First of all, we must explain what is TDD, TDD = Test Driven Design, that is the design is driven by tests, only the design can be driven by tests if the tests are coded FIRST, that is BEFORE THE IMPLEMENTATION DETAILS.
Obviously, the method or methods to test must be coded first, in theory with a simple and minimal implementation just to compile (in compiled languages of course) and run to make the test fail.
When I talk about TDD I want to underline the primary concept, TEST CODE IS FIRST CODED. Underlining this is absolutely necessary because many people think TDD = TESTING. Many articles about TDD are just articles about testing, and many praises to TDD are in practice praises to testing "in general", and when TDD is criticized or questioned, automatically is translated as a rant against TESTING. The need of testing is so old as software development.
In this article I'm going to talk about what I think about TDD, I'm no longer a young guy, fortunately, I'm not a "consulting seller" and I'm not forced to public defend something I don't "believe". This is hard in a software world/industry plenty of people anxious to be "trendy" that we could name the "me too syndrome".
In this context is very hard to "contradict" the "industry", the industry is EVER trying to sell unicorns as real stuff, in my opinion, TDD is one of these unicorns, many (most of?) people say "I've got TDD, I use TDD to make software, TDD is great". The problem of TDD is like teen sex, everybody talk a lot but in practice...
This article is brief, I've no interest on TDD ranting, TDD wants to be an honest effort to make software better and predictable, there are a lot of articles about how great TDD is and, of course, some rants. This is just my vision.
Is TDD possible? The TDD paradox
Yes OF COURSE TDD is possible, the problem is in the details.
Has someone said you are doing TDD? Don't believe a word until you see him/her coding.
My thesis is simple, TDD is possible of course but only in trivial code!!! USEFUL TDD IS NEAR IMPOSSIBLE OR AN ABSURD WASTE OF TIME!!
Yes, this provocative conclusion is presented first to make the explanation more expected :)
Try to remember how many articles introducing TDD you have read, yes most of them are trivial examples, the implementation code is so simple that most of the implementation must be written before the test because otherwise is not possible to execute any test.
Take a look to the Java code of this example, the article teaches you to avoid testing each method, instead invite you to test behaviors... Behaviors? What behaviors? The example is so extremely simple that is hard to find a "behavior" use case.
Do you remember the "revolutionary" Ian Cooper's talk TDD: Where Did It All Go Wrong?
The key phrases:
Avoid testing implementation details, test behaviors
– A test-case per class approach fails to capture the ethos for TDD. Adding a new class is not the trigger for writing tests. The trigger is implementing a requirement.
– Test outside-in, (though I would recommend using ports and adapters and making the ‘outside’ the port), writing tests to cover then use cases (scenarios, examples, GWTs etc.)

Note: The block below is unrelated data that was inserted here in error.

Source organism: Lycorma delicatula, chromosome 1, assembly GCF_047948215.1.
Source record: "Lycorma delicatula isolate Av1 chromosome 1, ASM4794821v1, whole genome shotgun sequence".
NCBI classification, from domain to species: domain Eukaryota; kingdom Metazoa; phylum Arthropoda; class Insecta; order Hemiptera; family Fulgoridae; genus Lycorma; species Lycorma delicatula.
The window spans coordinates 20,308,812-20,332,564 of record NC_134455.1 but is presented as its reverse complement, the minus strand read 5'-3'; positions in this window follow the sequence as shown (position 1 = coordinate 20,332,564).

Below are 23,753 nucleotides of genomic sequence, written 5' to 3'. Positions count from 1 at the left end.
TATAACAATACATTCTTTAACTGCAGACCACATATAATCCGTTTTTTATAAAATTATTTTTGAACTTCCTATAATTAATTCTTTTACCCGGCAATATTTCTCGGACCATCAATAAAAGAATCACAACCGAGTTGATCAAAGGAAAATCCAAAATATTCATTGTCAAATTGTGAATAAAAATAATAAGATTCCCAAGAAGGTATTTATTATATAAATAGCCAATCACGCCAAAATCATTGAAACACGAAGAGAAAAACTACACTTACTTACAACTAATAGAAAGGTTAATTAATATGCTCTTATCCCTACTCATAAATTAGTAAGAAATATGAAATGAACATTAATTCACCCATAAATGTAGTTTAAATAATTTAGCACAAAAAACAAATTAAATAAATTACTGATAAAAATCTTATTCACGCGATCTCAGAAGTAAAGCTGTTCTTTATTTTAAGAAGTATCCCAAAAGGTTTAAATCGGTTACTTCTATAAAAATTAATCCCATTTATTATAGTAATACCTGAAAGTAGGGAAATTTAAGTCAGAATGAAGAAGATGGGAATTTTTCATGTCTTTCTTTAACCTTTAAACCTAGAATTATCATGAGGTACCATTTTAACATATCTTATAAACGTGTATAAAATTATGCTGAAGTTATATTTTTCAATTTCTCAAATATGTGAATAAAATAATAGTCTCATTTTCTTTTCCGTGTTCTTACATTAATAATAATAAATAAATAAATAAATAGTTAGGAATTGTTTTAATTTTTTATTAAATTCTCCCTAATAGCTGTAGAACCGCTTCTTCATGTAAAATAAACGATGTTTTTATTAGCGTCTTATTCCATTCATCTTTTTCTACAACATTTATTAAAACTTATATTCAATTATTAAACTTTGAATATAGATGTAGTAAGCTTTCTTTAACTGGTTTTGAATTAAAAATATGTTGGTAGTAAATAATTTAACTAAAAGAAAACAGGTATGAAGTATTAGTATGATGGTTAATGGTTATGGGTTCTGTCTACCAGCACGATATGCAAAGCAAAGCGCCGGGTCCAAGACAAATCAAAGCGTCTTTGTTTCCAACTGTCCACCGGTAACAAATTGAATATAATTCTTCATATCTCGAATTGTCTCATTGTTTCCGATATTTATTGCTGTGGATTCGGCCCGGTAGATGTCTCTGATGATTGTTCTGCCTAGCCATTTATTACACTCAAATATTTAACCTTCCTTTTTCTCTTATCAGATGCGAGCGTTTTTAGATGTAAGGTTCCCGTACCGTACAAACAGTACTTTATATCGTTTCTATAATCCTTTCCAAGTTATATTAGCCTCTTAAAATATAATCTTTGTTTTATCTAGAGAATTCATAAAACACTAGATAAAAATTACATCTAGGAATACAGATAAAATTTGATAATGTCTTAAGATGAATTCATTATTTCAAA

– Only writing tests to cover the implementation details when you need to better understand the refactoring of the simple implementation we start with.
Ian invites to avoid the classical typical low-level testing apparently accepted by everybody for TDD (test any class, test any method). The rationale is simple, the less level, the more trivial code we are testing, the less level, the less value of the test. Consequently, the number of tests is extremely high and in the same time the value of tests is extremely low, a lot of work for near nothing back.
OK, we accept we must practice TDD (remember, test-first before implementation details) with behaviors. A "behavior" beyond a simple class or method implies in OOP a class system design, that is, several top level classes collaborate to get a result or action (unless you are coding a kind of StringCalculator parser), ignoring the necessary internal classes (implementation details). Identifying the top level classes is not a trivial task, it involves trial and error, redesign, external API conceptualization...
In the best case you are going to get a bunch of main near empty top level classes and corresponding public methods, THEN perhaps you are ready to start to code tests (obviously red tests in TDD). When implementing the details frequently you are going to kick your head against the wall of the premature API optimism, the implementation details usually influences the public API of the module we are developing (the industry knows a lot about the problem of defining APIs in papers), because unless you have a clear pre-designed public external API for end users imposed as requisite, your API must be designed up to front and you must predefine the scope if you want really practice TDD.
The result is several iterations of implementation/refactorization coding and API changes until a final API is stable enough, meanwhile, your first ambitious "test first" code in practice is just a draft being absurdly modified again and again and again... Are we really doing Test Driven Design? Really? Is worth the test first obsession? Is up to you but perhaps this is the time to think the sense of the hype:
WHY TEST FIRST?
WHY THIS HYPE?